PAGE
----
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Sports Psychologist Says Females Compete Differently Than Males

Sisterhood In Sports: How Female Athletes Collaborate And Compete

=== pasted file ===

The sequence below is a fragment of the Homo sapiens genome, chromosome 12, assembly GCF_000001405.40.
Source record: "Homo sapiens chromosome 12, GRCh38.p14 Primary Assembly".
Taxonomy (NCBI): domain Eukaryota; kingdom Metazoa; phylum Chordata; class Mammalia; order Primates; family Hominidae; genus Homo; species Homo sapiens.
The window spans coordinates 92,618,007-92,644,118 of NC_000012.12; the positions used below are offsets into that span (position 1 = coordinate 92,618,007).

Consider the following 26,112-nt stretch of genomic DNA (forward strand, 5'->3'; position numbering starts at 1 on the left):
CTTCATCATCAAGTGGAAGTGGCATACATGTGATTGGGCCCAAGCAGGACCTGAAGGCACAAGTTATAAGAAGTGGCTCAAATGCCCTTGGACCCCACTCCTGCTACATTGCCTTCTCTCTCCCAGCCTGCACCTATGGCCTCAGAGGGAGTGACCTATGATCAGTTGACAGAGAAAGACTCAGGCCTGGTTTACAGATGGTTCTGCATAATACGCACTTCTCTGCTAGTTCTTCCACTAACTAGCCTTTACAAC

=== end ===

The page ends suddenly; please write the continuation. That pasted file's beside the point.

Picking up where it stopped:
Sisterhood In Sports: How Female Athletes Collaborate And Compete GUEST:Joan Steidinger, sports psychologist and author.